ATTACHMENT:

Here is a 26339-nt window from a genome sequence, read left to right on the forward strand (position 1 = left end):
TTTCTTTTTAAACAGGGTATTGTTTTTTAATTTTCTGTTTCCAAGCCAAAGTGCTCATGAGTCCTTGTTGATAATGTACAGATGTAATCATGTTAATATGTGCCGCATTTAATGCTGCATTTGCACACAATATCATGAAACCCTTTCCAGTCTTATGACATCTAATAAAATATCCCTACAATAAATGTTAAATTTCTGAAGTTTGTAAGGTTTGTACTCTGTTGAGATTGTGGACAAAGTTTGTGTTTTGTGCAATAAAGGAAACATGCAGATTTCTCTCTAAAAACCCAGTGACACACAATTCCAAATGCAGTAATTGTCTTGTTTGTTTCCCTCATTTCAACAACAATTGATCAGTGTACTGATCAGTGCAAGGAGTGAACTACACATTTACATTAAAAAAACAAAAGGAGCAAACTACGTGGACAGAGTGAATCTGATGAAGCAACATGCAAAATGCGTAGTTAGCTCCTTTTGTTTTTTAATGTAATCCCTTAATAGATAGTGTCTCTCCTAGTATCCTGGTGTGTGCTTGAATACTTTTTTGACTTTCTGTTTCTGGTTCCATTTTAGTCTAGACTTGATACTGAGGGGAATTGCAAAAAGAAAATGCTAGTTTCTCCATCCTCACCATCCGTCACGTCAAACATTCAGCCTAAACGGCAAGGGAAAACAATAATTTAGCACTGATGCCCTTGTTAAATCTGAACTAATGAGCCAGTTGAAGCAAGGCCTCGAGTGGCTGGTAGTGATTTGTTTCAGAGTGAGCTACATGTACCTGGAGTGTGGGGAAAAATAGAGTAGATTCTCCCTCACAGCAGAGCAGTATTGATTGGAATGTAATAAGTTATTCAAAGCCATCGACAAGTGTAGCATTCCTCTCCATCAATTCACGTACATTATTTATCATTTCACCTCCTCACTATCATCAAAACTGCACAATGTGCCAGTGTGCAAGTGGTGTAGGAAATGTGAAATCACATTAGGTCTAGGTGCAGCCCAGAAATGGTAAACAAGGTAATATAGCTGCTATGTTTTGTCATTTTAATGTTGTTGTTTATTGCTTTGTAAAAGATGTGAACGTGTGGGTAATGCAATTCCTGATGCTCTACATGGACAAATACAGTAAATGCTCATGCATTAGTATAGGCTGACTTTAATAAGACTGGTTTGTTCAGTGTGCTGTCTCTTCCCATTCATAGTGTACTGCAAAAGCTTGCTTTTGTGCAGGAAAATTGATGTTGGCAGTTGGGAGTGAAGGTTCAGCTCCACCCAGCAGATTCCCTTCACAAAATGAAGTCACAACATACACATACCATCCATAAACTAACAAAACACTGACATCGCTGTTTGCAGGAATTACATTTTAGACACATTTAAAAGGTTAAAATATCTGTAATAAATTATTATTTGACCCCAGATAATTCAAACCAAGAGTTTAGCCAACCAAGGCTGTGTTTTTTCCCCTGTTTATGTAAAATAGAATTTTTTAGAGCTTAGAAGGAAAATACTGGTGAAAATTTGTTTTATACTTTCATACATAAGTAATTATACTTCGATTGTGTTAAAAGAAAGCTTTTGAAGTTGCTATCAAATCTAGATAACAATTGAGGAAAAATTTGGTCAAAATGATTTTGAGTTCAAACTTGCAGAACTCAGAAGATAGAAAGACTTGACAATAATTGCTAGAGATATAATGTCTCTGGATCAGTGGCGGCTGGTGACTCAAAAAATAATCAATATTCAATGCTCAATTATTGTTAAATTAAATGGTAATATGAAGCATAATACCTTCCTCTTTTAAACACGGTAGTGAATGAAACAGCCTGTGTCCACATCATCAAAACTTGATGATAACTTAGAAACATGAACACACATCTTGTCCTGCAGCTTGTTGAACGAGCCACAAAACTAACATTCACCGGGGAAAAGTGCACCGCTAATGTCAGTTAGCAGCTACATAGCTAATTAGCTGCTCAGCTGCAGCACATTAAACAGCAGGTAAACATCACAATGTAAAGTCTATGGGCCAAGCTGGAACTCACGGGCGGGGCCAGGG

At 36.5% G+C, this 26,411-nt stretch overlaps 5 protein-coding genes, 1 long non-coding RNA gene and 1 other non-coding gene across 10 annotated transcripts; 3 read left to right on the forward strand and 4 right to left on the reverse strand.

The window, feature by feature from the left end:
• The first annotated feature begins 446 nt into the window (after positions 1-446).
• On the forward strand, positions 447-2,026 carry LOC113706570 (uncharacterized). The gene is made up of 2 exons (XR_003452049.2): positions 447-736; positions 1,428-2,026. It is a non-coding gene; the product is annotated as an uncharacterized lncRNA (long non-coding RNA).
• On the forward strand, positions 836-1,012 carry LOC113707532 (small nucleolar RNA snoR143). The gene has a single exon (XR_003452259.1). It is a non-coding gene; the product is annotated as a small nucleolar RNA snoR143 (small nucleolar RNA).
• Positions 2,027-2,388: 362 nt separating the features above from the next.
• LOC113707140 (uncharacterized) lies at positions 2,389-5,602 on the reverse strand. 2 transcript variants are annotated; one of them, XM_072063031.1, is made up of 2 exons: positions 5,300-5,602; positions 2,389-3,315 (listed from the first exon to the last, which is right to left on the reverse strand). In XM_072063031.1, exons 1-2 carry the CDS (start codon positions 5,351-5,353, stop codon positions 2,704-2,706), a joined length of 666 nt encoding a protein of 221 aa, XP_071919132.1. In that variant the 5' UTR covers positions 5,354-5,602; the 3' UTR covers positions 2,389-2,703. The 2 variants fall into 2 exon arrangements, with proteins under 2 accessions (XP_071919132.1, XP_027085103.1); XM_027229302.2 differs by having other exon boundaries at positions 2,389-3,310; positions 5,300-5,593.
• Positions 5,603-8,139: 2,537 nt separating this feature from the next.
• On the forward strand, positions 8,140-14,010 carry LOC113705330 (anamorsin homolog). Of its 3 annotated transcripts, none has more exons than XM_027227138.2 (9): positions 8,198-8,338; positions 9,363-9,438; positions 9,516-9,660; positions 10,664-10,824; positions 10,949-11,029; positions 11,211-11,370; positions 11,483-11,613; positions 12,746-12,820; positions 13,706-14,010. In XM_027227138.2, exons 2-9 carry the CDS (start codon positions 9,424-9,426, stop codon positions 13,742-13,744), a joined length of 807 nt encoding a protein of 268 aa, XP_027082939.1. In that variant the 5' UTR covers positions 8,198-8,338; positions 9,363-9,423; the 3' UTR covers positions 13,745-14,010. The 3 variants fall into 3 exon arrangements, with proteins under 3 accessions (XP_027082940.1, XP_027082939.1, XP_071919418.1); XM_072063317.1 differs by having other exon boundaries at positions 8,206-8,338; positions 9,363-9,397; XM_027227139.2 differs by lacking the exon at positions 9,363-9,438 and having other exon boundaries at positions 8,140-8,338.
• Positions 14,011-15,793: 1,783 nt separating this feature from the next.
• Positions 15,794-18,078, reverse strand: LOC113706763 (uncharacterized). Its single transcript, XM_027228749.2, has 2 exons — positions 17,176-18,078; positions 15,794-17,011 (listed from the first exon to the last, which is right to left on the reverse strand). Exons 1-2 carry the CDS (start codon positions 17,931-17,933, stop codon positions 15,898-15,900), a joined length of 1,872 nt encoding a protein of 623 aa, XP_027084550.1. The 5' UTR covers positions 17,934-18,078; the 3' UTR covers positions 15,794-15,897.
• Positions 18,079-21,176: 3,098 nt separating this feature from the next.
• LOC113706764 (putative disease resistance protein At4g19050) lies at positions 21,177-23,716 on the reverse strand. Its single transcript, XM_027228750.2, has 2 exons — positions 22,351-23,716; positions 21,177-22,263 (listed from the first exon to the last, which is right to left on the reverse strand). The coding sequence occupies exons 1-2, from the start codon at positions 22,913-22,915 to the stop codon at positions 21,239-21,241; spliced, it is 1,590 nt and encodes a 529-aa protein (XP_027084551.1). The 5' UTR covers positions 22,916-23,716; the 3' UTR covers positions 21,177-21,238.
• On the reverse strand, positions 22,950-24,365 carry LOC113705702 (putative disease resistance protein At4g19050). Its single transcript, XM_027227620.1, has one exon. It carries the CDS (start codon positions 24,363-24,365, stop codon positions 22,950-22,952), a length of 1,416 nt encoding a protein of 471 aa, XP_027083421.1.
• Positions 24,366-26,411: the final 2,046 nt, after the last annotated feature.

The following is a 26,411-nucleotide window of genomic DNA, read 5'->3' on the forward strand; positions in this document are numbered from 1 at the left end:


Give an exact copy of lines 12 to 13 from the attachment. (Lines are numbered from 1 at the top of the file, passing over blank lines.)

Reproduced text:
• Positions 14,011-15,793: 1,783 nt separating this feature from the next.
• Positions 15,794-18,078, reverse strand: LOC113706763 (uncharacterized). Its single transcript, XM_027228749.2, has 2 exons — positions 17,176-18,078; positions 15,794-17,011 (listed from the first exon to the last, which is right to left on the reverse strand). Exons 1-2 carry the CDS (start codon positions 17,931-17,933, stop codon positions 15,898-15,900), a joined length of 1,872 nt encoding a protein of 623 aa, XP_027084550.1. The 5' UTR covers positions 17,934-18,078; the 3' UTR covers positions 15,794-15,897.